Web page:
After taking a well-deserved break at the end of the cross-country season, Beth Crumpton is now back in the saddle and rode the first cyclo-cross National Trophy round in Abergavenny.
Despite a mechanical early on she managed to make her way back up to the front end, finishing in third place and getting herself selected to represent GB at the European Championships. Here she gained a respectable 18th place at her first international cross race.
Crumpton hopes to adapt to life on the Academy over the next year and as she moves up to under-23, she hopes to gain even more experience by riding World Cups and is aiming to get on the podium in the elite category at the Nationals.
CW looks at her week of training in the build-up to the Euros and as she settles into
her new home with the rest of the Academy.
Today I had my induction to the Academy, which involved a bit of walking round the velodrome up in Manchester and some interviews. Bike-wise, I had an easy day doing just 30 minutes on the rollers; nothing structured, just spinning.
This was a hard day with SRM tests for the Academy to see my starting point, so improvements can be monitored during my time on the programme. This included a ramp test, where the resistance increases gradually and basically you just have to ride till you die. Then I did the peak power test to find my maximum wattage.
CW Says: As Crumpton had been on her feet quite a lot of the day, walking and standing at the velodrome, and knowing she had a hard day coming up, Monday’s easy spin on the rollers was the perfect antidote. Little sessions like this keep the blood flowing to the legs, but aren’t too strenuous so they won’t take any of the zip out of the legs for the following day.
Being fresh for ramp tests is important, so an accurate measure of fitness can be gained. Plus they are very demanding and can take a lot from you and going into a ramp test already tired is not advisable.
I went for a mountain bike ride with the boys on the Academy in Llandegla for two and a half hours – trail ride and skills at the jumps/pump track and drop-off area.
CW Says: An important part of being a good off-road rider is having great bike handling and technical skills, so it’s important to maintain and improve these throughout the season. Riding with people better than yourself can really help improve these skills as it’ll push you to try new things and as you try to keep up with better riders. Despite already being an extremely skilful rider, Crumpton heading out with the Academy boys will only help improve her technical riding even more, and soon there will be few female XC riders technically better than her.
As we all know, cycling is not all serious and these types of session are great for getting to know other people as well as being a fun way to maintain fitness. This session was a great way for Crumpton to get to know the other riders she’ll be spending lots of time with while at the Academy.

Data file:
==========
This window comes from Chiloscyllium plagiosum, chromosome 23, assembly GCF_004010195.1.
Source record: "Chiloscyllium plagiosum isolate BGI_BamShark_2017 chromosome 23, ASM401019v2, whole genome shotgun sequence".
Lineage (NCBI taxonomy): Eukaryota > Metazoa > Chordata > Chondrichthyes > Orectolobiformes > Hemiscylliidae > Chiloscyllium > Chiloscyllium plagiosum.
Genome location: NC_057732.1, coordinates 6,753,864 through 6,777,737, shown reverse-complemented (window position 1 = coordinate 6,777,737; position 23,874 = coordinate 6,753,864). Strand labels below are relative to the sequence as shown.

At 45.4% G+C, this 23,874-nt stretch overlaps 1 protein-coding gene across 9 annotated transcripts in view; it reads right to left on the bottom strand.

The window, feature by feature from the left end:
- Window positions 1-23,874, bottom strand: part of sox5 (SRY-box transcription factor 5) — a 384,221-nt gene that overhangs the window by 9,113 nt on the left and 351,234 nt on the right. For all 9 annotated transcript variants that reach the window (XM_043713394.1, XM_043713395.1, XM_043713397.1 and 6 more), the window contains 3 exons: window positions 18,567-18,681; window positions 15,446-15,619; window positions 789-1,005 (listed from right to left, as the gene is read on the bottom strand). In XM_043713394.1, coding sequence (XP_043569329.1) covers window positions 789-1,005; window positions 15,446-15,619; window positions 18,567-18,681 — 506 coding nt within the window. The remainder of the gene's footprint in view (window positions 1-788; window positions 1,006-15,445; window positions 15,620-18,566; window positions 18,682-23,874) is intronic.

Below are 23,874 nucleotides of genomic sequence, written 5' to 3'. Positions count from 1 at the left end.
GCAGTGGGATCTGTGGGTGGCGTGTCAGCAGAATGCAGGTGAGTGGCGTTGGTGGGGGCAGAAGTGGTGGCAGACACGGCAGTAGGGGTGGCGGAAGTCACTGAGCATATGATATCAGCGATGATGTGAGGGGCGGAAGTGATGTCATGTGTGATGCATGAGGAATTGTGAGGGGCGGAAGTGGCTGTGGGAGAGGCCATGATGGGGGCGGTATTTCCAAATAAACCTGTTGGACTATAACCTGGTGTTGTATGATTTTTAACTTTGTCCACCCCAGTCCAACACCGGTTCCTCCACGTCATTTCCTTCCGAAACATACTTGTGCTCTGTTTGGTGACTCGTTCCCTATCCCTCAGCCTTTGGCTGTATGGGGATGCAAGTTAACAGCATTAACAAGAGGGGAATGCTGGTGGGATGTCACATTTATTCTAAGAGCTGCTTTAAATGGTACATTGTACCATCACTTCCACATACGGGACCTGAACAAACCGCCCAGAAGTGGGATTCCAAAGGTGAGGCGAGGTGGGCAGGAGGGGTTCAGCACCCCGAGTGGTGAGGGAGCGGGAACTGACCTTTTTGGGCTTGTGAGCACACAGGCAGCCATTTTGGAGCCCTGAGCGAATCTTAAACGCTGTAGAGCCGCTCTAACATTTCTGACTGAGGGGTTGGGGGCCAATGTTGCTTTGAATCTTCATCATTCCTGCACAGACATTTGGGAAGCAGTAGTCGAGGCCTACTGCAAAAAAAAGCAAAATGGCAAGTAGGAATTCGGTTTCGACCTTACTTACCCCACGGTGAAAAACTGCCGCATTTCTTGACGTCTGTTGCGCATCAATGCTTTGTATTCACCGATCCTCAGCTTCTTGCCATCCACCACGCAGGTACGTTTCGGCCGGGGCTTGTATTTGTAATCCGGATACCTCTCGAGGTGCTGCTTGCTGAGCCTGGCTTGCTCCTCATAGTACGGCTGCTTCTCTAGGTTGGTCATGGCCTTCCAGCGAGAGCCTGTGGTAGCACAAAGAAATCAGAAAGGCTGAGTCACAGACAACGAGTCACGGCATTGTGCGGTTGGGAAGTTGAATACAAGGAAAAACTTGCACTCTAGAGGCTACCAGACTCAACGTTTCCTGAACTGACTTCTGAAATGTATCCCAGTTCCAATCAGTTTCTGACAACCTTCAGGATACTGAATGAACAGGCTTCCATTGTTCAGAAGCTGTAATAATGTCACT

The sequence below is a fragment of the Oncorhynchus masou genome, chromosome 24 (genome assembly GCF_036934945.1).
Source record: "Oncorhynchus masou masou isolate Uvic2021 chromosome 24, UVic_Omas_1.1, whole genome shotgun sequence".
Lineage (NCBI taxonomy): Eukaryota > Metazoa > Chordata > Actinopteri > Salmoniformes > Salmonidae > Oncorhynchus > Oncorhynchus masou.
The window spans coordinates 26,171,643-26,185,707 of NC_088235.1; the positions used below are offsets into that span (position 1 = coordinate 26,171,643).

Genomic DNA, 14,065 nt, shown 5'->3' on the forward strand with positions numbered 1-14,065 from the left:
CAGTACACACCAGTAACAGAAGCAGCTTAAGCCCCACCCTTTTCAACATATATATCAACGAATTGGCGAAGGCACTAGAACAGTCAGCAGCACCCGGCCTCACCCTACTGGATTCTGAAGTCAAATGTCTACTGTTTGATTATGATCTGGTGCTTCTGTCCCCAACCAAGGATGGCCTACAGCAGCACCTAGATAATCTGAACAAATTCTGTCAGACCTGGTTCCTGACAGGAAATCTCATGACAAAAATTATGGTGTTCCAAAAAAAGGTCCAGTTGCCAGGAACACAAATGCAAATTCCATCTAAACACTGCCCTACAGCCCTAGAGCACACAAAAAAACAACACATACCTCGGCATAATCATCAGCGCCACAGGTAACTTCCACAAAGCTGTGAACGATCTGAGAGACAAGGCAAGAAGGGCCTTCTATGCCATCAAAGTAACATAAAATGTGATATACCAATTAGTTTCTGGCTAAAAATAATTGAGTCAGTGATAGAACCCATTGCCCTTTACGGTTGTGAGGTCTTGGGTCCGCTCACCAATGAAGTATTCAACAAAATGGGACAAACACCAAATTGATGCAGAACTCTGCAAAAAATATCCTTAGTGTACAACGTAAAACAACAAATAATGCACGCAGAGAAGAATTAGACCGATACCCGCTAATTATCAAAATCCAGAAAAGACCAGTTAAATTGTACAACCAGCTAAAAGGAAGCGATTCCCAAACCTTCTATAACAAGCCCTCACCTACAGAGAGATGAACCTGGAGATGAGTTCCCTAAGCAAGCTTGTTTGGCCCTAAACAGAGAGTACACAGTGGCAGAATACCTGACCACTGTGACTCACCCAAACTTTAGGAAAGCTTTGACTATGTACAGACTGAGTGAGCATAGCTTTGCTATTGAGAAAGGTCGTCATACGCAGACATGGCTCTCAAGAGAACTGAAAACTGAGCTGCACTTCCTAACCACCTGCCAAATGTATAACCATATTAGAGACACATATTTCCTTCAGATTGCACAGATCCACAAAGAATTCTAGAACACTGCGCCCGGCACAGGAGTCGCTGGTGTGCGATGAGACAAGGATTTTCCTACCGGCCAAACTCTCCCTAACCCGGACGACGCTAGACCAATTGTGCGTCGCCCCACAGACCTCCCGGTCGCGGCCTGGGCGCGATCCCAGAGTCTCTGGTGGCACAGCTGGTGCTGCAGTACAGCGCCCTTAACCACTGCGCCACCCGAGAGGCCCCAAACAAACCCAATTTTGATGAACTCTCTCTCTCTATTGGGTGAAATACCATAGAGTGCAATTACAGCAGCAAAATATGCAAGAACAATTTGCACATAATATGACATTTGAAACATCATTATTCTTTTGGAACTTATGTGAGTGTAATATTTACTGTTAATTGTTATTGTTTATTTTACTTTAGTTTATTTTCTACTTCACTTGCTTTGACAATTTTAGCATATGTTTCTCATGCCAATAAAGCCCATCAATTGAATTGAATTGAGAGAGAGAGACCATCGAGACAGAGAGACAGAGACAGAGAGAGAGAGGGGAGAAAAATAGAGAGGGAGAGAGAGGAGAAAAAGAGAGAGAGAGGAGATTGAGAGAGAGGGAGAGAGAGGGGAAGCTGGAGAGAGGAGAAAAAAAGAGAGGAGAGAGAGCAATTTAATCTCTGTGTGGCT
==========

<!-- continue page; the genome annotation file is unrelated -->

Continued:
Had an ergo session; for this I was using a big gear to improve strength and power. I then headed down to Ipswich to get ready for the Euros and Trophy at the weekend.
CW Says: Power sessions are vital for cross and mountain biking, as you often have to power through sections of mud or sand. Getting used to the high levels of resistance you find during these types of races is extremely important as spinning through them isn’t usually an option.
I began with an easy roller session in the morning, just spinning my legs out, then headed out for some course practice in afternoon.
CW Says: The easy roller session in the morning was great for Crumpton to get any metabolic residue out of her legs after the previous day’s power session and ensure she was ready for course inspection. Also, after being cooped up in a car it’s a good, quick-and-easy-way to get any stiffness out of the legs before doing another session.
Checking out a course before any off-road event is vital. This is so riders can work out the best and quickest lines through different sections and be confident during a race. It also allows them to work out what different tyres and pressures to run as these can vary from course to course.
I did a warm-up on the rollers for about 25 minutes; this included five minutes easy, then an eight-minute progressive effort followed by two minutes easy before doing three minutes which included three six-second sprints then a final five minutes easy riding. Then I had the European Championships where I finished 18th.
Did the same warm-up before my race and then had the second round of the National Trophy, where I came 10th.
CW Says: Due to the explosive nature of cyclo-cross, as well as the low temperatures races often happen at, it’s vital for riders to get a solid warm-up in and to get to the start line warm and with their blood pumping and legs ready to race.
This warm-up would probably be the same one Crumpton does before most races, so is one she is used to. Often, many riders find sticking to a routine or similar pattern before each race useful and even calming. Using the same warm-up helps them do this as they know how long it takes and can work back from the start time of their race to ensure everything runs smoothly.